L2G Level Two Gateway (unregulated by the FCC)
MAC Medium Access Control
MPEG2 Motion Picture Expert Group 2
MPTS Multi Program Transport Multiplex (MPEG2)
NVRAM Non-Volatile Random Access Memory
PES Packetized Elementary Stream
PSI Program Specific Information
OAM&P Operation Administration Maintenance And Provisioning
OBTM Out Of Band Transport Multiplex
OSI Open Systems Interconnection
OSS Operation Support System
PAT Program Association Table (MPEG2)
PCR Program Clock Reference (MPEG2)
PCS Personal Communication Services
PDU Protocol Data Unit
PID Packet Identifier
PMT Program Map Table
POP Plain Old Polling
POTS Plain Old Telephony Service
PPV Pay Per View
PSI Program Specific Information
PSP Protocol Syntax Processor
PT Payload Type
QAM Quadrature Amplitude Modulation
QPSK Quadrature Phase Shift Keying
RSR Random Slot Reservation
SDU Service Data Unit
SPTM Single Program Transport Multiplex (MPEG2)
STT Settop Terminal
VCC Virtual Channel Connection (ATM)
VCI Virtual Channel Identifier (ATM)
VDT Video Dial Tone
VIP Video Information Provider (information owner)
VIU Video Information User (subscriber)
VPI Virtual Path Identifier (ATM)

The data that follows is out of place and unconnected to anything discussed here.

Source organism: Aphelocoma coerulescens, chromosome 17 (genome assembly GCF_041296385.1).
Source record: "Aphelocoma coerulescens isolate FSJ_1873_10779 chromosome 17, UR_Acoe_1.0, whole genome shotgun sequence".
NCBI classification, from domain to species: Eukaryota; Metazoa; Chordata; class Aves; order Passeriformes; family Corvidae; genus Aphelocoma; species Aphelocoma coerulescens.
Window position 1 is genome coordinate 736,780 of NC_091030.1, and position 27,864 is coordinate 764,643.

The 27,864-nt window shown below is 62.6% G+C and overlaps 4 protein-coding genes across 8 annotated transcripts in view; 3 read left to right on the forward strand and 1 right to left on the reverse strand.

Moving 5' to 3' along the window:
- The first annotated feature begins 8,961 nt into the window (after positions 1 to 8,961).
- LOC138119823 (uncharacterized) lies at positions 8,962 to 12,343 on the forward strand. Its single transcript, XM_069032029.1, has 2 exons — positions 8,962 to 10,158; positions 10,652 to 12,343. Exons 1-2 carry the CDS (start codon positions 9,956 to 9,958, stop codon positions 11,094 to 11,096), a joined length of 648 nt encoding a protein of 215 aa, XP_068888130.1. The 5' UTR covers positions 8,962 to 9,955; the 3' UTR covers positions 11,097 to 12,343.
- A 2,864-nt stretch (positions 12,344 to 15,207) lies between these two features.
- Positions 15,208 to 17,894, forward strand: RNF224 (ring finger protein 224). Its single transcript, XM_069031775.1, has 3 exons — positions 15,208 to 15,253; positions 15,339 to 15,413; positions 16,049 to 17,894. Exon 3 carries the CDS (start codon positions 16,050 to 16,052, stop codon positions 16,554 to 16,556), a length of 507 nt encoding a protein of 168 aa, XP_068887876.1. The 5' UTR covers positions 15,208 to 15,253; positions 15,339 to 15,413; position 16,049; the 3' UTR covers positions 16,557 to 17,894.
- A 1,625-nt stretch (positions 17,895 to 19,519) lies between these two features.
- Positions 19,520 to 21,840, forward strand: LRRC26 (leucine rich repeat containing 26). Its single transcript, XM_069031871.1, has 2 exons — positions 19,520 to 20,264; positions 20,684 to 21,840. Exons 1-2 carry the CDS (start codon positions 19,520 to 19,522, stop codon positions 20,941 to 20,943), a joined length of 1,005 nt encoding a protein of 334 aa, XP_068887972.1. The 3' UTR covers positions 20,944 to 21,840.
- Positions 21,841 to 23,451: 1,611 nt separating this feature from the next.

WAN Wide Area Network
A CATV communication network 10 embodying the present invention is shown in FIG. 1. The communication network 10 generally comprises a remote/local hub 14 which communicates with a plurality of headends/central offices 18, each of which in turn communicates with a plurality of settop terminals (STTs) 16. The STTs 16 are the interface between the television of a video information user (VIU) and the communication network 10. The remote/local hub 14 may be physically located remote from the headends 18 or, alternatively, may be located at the site of any one of the headends 18. The communication network 10 interfaces with a plurality of video information providers (VIPs) 12 which provide compressed digital video and services. Through the remote hub 14 and the headends 18, the communication network 10 provides two-way transparent (protocol stack independence, layer 3-7) data transport service between the VIPs 12 and the video information users at the STTs 16. The hub 14 provides broadcast information services from the VIPs 12 to all STTs 16 on the network 10. The headends 18 facilitate interactive communications between the VIPs 12 and the STTs 16 that are served by that particular headend 18. In the preferred embodiment of the invention, communications between the VIPs 12, the remote/local hub 14 and the headend/central offices 18 are transmitted over a fiber optic medium.